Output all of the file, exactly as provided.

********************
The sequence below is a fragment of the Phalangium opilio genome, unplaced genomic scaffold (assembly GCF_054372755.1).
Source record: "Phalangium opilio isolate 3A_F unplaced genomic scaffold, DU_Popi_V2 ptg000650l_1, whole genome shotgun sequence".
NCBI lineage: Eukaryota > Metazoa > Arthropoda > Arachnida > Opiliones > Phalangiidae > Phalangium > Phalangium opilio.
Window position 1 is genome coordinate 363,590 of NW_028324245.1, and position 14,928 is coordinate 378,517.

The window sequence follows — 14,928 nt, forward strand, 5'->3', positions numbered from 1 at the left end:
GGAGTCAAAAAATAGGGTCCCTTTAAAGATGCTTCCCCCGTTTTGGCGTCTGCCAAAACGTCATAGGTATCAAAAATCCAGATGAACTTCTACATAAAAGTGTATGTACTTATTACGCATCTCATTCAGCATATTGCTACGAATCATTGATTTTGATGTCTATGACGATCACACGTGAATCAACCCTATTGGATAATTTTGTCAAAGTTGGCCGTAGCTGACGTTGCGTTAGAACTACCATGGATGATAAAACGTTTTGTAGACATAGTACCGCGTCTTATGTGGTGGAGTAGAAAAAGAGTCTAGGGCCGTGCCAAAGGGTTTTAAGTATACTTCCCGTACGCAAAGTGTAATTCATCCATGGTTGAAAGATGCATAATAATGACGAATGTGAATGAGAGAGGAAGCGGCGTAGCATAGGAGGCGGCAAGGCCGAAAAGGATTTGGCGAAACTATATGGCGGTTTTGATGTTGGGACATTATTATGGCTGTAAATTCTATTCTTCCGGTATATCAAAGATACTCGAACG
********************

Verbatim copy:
The sequence below is a fragment of the Phalangium opilio genome, unplaced genomic scaffold (assembly GCF_054372755.1).
Source record: "Phalangium opilio isolate 3A_F unplaced genomic scaffold, DU_Popi_V2 ptg000650l_1, whole genome shotgun sequence".
NCBI lineage: Eukaryota > Metazoa > Arthropoda > Arachnida > Opiliones > Phalangiidae > Phalangium > Phalangium opilio.
Window position 1 is genome coordinate 363,590 of NW_028324245.1, and position 14,928 is coordinate 378,517.

The window sequence follows — 14,928 nt, forward strand, 5'->3', positions numbered from 1 at the left end:
GGAGTCAAAAAATAGGGTCCCTTTAAAGATGCTTCCCCCGTTTTGGCGTCTGCCAAAACGTCATAGGTATCAAAAATCCAGATGAACTTCTACATAAAAGTGTATGTACTTATTACGCATCTCATTCAGCATATTGCTACGAATCATTGATTTTGATGTCTATGACGATCACACGTGAATCAACCCTATTGGATAATTTTGTCAAAGTTGGCCGTAGCTGACGTTGCGTTAGAACTACCATGGATGATAAAACGTTTTGTAGACATAGTACCGCGTCTTATGTGGTGGAGTAGAAAAAGAGTCTAGGGCCGTGCCAAAGGGTTTTAAGTATACTTCCCGTACGCAAAGTGTAATTCATCCATGGTTGAAAGATGCATAATAATGACGAATGTGAATGAGAGAGGAAGCGGCGTAGCATAGGAGGCGGCAAGGCCGAAAAGGATTTGGCGAAACTATATGGCGGTTTTGATGTTGGGACATTATTATGGCTGTAAATTCTATTCTTCCGGTATATCAAAGATACTCGAACG